Assisted Solution

prairieits earned 300 total points
ID: 13621634
I hate being a pessimist, but I have never trusted partition resizing utilities, especially on servers.  Take the time to back it up and blow it away.  It is a *much* better long-term solution - especially if this is a production server rather than something you use for development or other non-production purposes.

Better yet, if you have resources to do it, add a drive or two (storage is cheap) and do some flavor of creating 2 hardware-level raid sets.  Use a 2 drive mirror set for your OS and a separate 3 drive RAID 5 hooked to that PERC/3di card.  That way if you need space again in the future, you can expand the drives at the hardware level rather than dealing with the mess logical volumes presents.

Good luck,
LVL 13

Expert Comment

ID: 13627366
Did you have a chance to try to expand the drive yet?

Author Comment

ID: 13631106
Using Volume Manager 2.0 we were able to successfully resize the disks.  Oddly enough these machines had the same hardware and almost the same amount of data but one took much longer to resize than the other.  In any case it was a success.  Volume Manager works pretty well but you do have to shuffle the free space around from partition to partition.  It wouldnt let me resize the C: partition using the 20 odd gigs of unallocated space so I first had use the free space wizard to give C: all the unallocated space, then resize C: down to 7.5 gigs, then resize the E: partition to include the extra space.  I wish we could have just added the 3.5 gigs of space we wanted in one step, but hey it worked.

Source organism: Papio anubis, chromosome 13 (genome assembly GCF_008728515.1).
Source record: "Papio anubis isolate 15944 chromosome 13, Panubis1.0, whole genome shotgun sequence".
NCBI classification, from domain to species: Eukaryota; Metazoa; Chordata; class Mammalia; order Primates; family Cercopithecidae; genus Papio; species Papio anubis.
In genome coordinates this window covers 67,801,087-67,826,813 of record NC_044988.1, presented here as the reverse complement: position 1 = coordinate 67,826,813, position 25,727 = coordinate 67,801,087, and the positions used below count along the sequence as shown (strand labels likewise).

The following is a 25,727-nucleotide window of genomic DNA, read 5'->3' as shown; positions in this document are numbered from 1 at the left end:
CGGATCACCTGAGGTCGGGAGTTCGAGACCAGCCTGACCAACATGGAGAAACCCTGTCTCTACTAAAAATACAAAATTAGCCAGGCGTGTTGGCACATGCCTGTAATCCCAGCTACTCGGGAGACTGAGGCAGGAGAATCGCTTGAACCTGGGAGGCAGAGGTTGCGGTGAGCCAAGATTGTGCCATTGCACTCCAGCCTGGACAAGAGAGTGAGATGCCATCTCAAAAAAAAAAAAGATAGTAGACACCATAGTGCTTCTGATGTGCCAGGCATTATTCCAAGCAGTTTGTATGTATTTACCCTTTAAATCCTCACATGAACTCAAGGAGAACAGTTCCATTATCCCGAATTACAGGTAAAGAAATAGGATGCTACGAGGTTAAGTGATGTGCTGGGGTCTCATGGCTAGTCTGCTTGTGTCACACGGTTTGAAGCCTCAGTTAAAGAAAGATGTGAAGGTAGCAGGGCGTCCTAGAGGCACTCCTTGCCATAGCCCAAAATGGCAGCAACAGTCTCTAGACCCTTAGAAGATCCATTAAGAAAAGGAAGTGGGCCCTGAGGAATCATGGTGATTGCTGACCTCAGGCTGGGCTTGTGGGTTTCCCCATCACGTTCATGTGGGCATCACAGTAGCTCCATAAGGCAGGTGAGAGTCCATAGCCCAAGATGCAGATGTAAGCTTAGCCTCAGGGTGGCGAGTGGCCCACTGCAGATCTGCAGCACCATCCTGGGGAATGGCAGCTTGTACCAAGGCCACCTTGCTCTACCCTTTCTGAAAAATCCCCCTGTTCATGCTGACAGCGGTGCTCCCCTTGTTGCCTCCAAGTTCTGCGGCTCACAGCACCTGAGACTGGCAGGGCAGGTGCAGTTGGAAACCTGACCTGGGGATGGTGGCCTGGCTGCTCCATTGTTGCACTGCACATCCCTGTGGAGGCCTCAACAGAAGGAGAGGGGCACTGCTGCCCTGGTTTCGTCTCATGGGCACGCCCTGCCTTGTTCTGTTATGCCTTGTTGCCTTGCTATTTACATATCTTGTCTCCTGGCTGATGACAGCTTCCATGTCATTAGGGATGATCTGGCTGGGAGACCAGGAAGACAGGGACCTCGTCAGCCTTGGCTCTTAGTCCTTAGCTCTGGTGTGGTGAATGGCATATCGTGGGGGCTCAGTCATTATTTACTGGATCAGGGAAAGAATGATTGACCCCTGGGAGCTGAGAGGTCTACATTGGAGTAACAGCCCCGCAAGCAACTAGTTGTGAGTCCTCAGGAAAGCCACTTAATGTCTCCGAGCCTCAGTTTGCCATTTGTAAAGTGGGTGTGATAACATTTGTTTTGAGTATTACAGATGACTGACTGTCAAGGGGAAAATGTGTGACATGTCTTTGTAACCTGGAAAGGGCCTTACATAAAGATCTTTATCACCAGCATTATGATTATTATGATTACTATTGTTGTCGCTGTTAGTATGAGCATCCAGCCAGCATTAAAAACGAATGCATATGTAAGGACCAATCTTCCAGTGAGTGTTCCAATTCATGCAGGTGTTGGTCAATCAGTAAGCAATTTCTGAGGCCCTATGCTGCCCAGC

LVL 88

Expert Comment

ID: 13631300

The reason the resizing took longer on one machine than on the other was probably becausethere was more running on that PC.

Featured Post

7 Extremely Useful Linux Commands for Beginners

Just getting started with Linux? Here's a quick start guide that has 7 commands that we believe will come in handy.

Question has a verified solution.

If you are experiencing a similar issue, please ask a related question

Ever notice how you can't use a new drive in Windows without having Windows assigning a Disk Signature?  Ever have a signature collision problem (especially with Virtual Machines?)  This article is intended to help you understand what's going on and…
Compliance and data security require steps be taken to prevent unauthorized users from copying data.  Here's one method to prevent data theft via USB drives (and writable optical media).
This tutorial will walk an individual through the process of installing the necessary services and then configuring a Windows Server 2012 system as an iSCSI target. To install the necessary roles, go to Server Manager, and select Add Roles and Featu…
This Micro Tutorial will teach you how to reformat your flash drive. Sometimes your flash drive may have issues carrying files so this will completely restore it to manufacturing settings. Make sure to backup all files before reformatting. This w…
Suggested Courses
Course of the Month9 days, 4 hours left to enroll

764 members asked questions and received personalized solutions in the past 7 days.

Join the community of 500,000 technology professionals and ask your questions.

Join & Ask a Question